The Senate investigation into CIA interrogation practices after the 9/11 attacks reopens old wounds and raises questions long ago asked, but never properly answered, about the appropriateness of such techniques in battling terrorism. The current administration prohibits these kinds of techniques, but it, Senator Feinstein, and others concerned about the CIA’s use of torture under the previous administration support utilizing drones to kill enemies. How appropriate is any of it?
These issues are debated by people far better informed than me, but I would make one point. Many folks who are perfectly okay with the CIA’s techniques after 9/11 are assuming that the techniques were used on “terrorists.” In fact, the Senate report reveals about one-fifth of the men imprisoned were wrongly detained, and some were subjected to the “enhanced” interrogation techniques (President Obama called these techniques “brutal”):
. . . the CIA used enhanced interrogation techniques against at least one of those persons [according to the report].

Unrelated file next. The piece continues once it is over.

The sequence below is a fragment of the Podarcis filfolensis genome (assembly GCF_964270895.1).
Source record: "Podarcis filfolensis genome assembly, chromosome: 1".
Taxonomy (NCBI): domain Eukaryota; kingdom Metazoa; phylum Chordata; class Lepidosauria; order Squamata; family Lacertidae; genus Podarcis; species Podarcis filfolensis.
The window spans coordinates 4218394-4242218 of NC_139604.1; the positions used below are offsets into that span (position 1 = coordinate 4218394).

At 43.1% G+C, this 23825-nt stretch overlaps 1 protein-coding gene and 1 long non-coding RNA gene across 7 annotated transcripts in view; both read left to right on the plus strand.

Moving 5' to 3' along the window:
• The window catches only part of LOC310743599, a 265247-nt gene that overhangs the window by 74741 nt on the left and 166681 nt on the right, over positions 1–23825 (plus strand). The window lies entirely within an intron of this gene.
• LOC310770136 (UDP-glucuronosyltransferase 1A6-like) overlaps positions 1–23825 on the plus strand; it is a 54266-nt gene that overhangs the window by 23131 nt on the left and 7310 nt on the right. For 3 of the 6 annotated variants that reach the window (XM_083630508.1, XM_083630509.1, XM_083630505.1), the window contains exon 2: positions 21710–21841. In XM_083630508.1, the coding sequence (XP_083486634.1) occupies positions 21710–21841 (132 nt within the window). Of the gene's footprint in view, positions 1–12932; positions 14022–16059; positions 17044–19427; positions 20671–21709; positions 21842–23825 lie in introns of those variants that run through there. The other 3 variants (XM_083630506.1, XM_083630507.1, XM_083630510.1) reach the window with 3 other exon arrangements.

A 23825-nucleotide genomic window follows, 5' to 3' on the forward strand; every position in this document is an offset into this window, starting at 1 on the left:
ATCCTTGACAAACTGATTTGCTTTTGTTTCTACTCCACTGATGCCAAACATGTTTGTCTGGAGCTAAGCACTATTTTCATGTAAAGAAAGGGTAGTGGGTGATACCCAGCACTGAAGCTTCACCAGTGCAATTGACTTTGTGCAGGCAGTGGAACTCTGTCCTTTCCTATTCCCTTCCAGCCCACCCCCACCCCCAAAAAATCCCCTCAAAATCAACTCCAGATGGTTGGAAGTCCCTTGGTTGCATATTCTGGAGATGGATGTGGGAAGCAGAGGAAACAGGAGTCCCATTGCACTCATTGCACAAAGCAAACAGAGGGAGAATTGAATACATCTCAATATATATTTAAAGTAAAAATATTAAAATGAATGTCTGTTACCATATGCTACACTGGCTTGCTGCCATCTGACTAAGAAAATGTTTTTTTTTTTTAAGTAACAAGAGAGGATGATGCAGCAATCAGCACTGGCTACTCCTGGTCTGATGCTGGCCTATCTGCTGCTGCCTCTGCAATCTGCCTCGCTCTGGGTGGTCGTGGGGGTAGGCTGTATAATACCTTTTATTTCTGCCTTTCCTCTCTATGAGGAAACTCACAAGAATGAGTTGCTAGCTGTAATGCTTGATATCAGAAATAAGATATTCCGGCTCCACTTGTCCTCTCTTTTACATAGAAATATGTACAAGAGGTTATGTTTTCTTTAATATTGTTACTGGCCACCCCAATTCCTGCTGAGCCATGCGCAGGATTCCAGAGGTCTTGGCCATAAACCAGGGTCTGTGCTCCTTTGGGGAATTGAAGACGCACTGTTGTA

“They include Abu Hudhaifa, who was subjected to ice water baths and 66 hours of standing sleep deprivation before being released because the CIA discovered he was likely not the person he was believed to be,” that footnote states.
Other detainees . . . include one detained as “useful leverage” against a family member and an “‘intellectually challenged’ individual whose taped crying was used as leverage.”
The report shows that the CIA acknowledged it had wrongly detained five individuals throughout the course of the program, but the committee’s review of CIA records found at least 21 others who did not meet the standard for detention.
War is hell, presidents and people acting on their behalf in the defense of America have an impossibly difficult job, and people acting in good faith sometimes have terrible lapses in judgment. If this report forces our leaders to ponder how this happened, and to insure that processes are in place to minimize these sorts of abuses and mistakes, then this report will serve a useful purpose.
Readers of Community of the Wrongly Accused know we loathe sacrificing innocents as collateral damage—whether it be in the “war on rape” or the war on terror.
This post was originally published at Community of the Wrongly Accused.—Eds.